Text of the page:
My first job on a “crew” wasn’t on a film set. It was on a tall ship. Literally. A big ass boat! The summer before grad school, I lived aboard the U.S. Brig Niagara. It was a strange & lovely home...
I slept on the deck, staring up at the stars, using my dirty sneakers as my pillow. I tarred rigging, climbed aloft to furl sales & swabbed the deck. (Yup, that's really a thing.) I worked until my hands were numb & my back ached & my sunburnt skin blistered. I stood watch during the witching hour, staring out at a black horizon, imaginary lights dancing in the distance. To shower, I jumped overboard into the cold lake. I wore the same clothes for a month straight. I was part of a team. I was a real "shipmate." At first, not necessarily a "good" one.
That summer, among many things, I learned what it means to be a “good shipmate.” It’s one of the highest compliments you can receive. It means you stop & think about others. It means you take care of your neighbors. It means you don’t stop working until ALL the work is done – including those jobs that weren’t necessarily yours in the first place. You pick up slack with a smile.
Being a "good shipmate" means you cook for others & clean up after others & then you give thanks when others do the same for you. It means someone else’s mess is your mess & someone else’s success is also yours to share. You work hard & you play hard & you take orders. With a smile. Not 'cause you enjoy being told what to do (who does?), but because you trust orderly, efficient sail-handling is critical to get from Point A to Point B. When the boat travels too quickly or slowly, you accept that you’re all in it together.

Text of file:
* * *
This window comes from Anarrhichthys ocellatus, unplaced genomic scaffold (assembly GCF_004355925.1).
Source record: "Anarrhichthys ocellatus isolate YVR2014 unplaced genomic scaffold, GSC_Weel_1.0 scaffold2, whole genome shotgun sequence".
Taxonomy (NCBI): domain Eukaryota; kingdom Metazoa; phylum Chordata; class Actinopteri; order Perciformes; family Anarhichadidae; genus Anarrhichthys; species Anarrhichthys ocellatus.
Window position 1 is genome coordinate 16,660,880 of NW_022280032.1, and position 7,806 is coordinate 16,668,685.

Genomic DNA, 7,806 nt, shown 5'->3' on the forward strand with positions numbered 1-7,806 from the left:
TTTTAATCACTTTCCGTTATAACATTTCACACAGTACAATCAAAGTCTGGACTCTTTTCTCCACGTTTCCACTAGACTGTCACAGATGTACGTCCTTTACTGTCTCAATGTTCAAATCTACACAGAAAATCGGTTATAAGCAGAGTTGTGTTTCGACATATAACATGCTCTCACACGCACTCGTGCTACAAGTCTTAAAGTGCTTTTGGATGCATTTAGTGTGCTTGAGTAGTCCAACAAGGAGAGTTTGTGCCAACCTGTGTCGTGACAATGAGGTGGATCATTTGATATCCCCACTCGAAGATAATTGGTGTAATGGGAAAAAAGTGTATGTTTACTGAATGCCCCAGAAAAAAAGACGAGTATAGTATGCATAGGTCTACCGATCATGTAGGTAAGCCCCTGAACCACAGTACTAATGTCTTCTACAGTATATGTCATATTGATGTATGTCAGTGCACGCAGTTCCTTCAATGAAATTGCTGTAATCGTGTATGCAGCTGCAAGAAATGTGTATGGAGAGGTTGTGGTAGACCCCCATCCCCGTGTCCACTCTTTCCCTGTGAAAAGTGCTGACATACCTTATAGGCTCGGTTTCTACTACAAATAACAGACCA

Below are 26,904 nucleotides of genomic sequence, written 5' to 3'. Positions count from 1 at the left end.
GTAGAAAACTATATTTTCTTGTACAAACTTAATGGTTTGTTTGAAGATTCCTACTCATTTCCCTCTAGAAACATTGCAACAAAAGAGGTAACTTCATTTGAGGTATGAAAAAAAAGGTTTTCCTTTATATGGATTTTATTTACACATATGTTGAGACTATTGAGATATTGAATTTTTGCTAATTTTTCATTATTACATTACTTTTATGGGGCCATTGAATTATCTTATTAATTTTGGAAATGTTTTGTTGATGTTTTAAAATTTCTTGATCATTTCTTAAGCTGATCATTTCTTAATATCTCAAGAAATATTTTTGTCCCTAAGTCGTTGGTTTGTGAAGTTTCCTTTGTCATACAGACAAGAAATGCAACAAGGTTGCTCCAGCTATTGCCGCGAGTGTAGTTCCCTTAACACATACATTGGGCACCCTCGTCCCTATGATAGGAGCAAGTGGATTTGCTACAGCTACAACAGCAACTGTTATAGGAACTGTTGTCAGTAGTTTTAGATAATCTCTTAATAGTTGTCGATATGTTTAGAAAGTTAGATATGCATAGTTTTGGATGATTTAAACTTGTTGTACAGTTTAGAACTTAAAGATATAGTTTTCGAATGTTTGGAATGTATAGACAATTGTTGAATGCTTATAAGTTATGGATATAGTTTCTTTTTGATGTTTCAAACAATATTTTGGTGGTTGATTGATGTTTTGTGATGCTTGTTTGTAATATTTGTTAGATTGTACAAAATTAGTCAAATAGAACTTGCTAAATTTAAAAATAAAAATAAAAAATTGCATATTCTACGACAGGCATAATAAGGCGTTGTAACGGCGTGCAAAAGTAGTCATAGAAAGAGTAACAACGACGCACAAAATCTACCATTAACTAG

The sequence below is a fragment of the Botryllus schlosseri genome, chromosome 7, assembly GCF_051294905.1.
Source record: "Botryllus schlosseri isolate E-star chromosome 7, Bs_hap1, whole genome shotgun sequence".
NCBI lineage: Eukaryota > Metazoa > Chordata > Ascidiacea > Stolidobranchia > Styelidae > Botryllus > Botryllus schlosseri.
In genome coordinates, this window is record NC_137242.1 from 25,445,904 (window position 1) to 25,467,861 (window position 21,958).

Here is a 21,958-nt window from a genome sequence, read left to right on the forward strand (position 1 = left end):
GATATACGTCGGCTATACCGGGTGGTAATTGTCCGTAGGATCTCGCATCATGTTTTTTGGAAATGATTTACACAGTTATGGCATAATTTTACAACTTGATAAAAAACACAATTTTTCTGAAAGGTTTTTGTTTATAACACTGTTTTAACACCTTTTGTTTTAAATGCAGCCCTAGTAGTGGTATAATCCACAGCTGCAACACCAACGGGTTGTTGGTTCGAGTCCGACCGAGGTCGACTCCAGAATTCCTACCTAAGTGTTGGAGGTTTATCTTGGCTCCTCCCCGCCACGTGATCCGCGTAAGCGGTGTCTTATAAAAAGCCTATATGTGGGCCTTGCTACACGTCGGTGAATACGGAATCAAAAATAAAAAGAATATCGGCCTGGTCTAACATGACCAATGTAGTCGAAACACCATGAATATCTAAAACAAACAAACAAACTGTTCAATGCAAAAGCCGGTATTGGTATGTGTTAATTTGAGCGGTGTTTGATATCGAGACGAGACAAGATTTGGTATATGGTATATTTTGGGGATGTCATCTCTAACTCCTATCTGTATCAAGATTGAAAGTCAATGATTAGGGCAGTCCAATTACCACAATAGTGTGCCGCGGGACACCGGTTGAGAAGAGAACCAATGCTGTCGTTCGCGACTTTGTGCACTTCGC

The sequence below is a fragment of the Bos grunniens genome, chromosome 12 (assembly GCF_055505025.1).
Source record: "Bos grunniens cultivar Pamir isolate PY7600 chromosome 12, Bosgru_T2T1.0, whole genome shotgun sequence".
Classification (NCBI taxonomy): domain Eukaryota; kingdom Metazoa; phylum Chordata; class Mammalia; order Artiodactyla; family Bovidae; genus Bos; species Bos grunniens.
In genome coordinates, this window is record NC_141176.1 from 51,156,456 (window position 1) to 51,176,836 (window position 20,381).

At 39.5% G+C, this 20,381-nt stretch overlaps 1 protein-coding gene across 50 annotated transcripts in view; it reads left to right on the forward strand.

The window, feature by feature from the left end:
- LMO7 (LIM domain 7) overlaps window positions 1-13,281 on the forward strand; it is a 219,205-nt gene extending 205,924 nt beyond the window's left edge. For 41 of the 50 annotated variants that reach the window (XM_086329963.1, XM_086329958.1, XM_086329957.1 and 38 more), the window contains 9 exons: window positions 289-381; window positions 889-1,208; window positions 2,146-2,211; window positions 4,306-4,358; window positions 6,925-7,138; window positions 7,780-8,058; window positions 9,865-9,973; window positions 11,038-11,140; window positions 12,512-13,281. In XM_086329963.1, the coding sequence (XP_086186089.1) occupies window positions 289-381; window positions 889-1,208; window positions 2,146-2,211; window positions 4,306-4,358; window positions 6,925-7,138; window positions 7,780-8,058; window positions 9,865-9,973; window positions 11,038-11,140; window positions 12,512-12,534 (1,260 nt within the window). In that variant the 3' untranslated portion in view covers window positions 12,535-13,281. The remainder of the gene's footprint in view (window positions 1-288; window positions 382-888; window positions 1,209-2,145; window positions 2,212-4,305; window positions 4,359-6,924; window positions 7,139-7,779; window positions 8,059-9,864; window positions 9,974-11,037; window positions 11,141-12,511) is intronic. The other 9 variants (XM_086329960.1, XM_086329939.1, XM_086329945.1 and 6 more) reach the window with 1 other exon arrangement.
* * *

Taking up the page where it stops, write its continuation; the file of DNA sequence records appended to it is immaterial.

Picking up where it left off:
Whether I'm on a boat or land or a film set or in a theatre, I believe being a "good shipmate" is important. Sometimes I fail. In fact, a lot of times I fail. Like daily. I fail even hourly. No worries. "Good shipmates" always let you try again. & again.
We’re all headed in the same direction, so let's please work together. If anything, it'll be more festive!
To the "bad shipmates" travelling 'round these parts, I encourage a long walk off a short PLANK. You'll find the cold water suitably invigorating. ;)